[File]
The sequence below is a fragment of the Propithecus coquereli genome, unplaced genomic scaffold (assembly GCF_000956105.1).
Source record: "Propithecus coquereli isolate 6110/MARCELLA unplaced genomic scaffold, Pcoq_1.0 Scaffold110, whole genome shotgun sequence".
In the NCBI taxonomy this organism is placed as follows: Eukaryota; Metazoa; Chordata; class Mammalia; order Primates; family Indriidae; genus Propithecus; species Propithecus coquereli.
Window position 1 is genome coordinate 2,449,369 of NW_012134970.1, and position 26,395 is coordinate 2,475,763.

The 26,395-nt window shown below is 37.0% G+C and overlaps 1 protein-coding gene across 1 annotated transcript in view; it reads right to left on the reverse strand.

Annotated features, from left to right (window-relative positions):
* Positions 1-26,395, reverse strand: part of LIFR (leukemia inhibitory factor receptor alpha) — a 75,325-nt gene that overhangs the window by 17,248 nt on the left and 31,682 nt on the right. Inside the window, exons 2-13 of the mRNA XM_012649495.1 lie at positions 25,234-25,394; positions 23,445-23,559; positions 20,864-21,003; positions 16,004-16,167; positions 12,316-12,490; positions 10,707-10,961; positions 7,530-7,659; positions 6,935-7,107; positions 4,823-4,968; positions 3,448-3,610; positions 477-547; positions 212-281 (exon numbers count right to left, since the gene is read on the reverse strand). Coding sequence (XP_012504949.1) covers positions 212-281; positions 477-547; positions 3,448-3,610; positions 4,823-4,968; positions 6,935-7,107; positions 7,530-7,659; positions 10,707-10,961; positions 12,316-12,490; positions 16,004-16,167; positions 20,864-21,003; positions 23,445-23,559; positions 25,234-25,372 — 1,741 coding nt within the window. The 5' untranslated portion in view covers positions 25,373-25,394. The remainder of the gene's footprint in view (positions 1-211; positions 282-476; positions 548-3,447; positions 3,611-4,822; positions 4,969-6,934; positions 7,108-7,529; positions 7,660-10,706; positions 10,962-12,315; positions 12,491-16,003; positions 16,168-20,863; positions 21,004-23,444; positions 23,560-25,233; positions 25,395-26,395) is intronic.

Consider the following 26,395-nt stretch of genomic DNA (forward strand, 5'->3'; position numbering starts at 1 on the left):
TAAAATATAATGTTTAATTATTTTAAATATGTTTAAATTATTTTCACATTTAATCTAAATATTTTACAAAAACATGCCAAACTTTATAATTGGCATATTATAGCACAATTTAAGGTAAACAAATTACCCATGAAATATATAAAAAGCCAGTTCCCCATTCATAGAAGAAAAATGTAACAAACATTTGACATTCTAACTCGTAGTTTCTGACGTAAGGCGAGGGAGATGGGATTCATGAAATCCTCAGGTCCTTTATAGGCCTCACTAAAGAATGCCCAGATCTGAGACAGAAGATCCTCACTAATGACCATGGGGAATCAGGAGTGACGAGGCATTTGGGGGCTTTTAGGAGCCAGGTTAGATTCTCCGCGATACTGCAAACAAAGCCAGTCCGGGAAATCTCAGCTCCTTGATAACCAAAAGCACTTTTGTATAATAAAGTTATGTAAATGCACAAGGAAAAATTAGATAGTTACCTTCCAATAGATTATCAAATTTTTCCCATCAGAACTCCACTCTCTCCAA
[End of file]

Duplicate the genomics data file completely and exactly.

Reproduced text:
The sequence below is a fragment of the Propithecus coquereli genome, unplaced genomic scaffold (assembly GCF_000956105.1).
Source record: "Propithecus coquereli isolate 6110/MARCELLA unplaced genomic scaffold, Pcoq_1.0 Scaffold110, whole genome shotgun sequence".
In the NCBI taxonomy this organism is placed as follows: Eukaryota; Metazoa; Chordata; class Mammalia; order Primates; family Indriidae; genus Propithecus; species Propithecus coquereli.
Window position 1 is genome coordinate 2,449,369 of NW_012134970.1, and position 26,395 is coordinate 2,475,763.

The 26,395-nt window shown below is 37.0% G+C and overlaps 1 protein-coding gene across 1 annotated transcript in view; it reads right to left on the reverse strand.

Annotated features, from left to right (window-relative positions):
* Positions 1-26,395, reverse strand: part of LIFR (leukemia inhibitory factor receptor alpha) — a 75,325-nt gene that overhangs the window by 17,248 nt on the left and 31,682 nt on the right. Inside the window, exons 2-13 of the mRNA XM_012649495.1 lie at positions 25,234-25,394; positions 23,445-23,559; positions 20,864-21,003; positions 16,004-16,167; positions 12,316-12,490; positions 10,707-10,961; positions 7,530-7,659; positions 6,935-7,107; positions 4,823-4,968; positions 3,448-3,610; positions 477-547; positions 212-281 (exon numbers count right to left, since the gene is read on the reverse strand). Coding sequence (XP_012504949.1) covers positions 212-281; positions 477-547; positions 3,448-3,610; positions 4,823-4,968; positions 6,935-7,107; positions 7,530-7,659; positions 10,707-10,961; positions 12,316-12,490; positions 16,004-16,167; positions 20,864-21,003; positions 23,445-23,559; positions 25,234-25,372 — 1,741 coding nt within the window. The 5' untranslated portion in view covers positions 25,373-25,394. The remainder of the gene's footprint in view (positions 1-211; positions 282-476; positions 548-3,447; positions 3,611-4,822; positions 4,969-6,934; positions 7,108-7,529; positions 7,660-10,706; positions 10,962-12,315; positions 12,491-16,003; positions 16,168-20,863; positions 21,004-23,444; positions 23,560-25,233; positions 25,395-26,395) is intronic.

Consider the following 26,395-nt stretch of genomic DNA (forward strand, 5'->3'; position numbering starts at 1 on the left):
TAAAATATAATGTTTAATTATTTTAAATATGTTTAAATTATTTTCACATTTAATCTAAATATTTTACAAAAACATGCCAAACTTTATAATTGGCATATTATAGCACAATTTAAGGTAAACAAATTACCCATGAAATATATAAAAAGCCAGTTCCCCATTCATAGAAGAAAAATGTAACAAACATTTGACATTCTAACTCGTAGTTTCTGACGTAAGGCGAGGGAGATGGGATTCATGAAATCCTCAGGTCCTTTATAGGCCTCACTAAAGAATGCCCAGATCTGAGACAGAAGATCCTCACTAATGACCATGGGGAATCAGGAGTGACGAGGCATTTGGGGGCTTTTAGGAGCCAGGTTAGATTCTCCGCGATACTGCAAACAAAGCCAGTCCGGGAAATCTCAGCTCCTTGATAACCAAAAGCACTTTTGTATAATAAAGTTATGTAAATGCACAAGGAAAAATTAGATAGTTACCTTCCAATAGATTATCAAATTTTTCCCATCAGAACTCCACTCTCTCCAA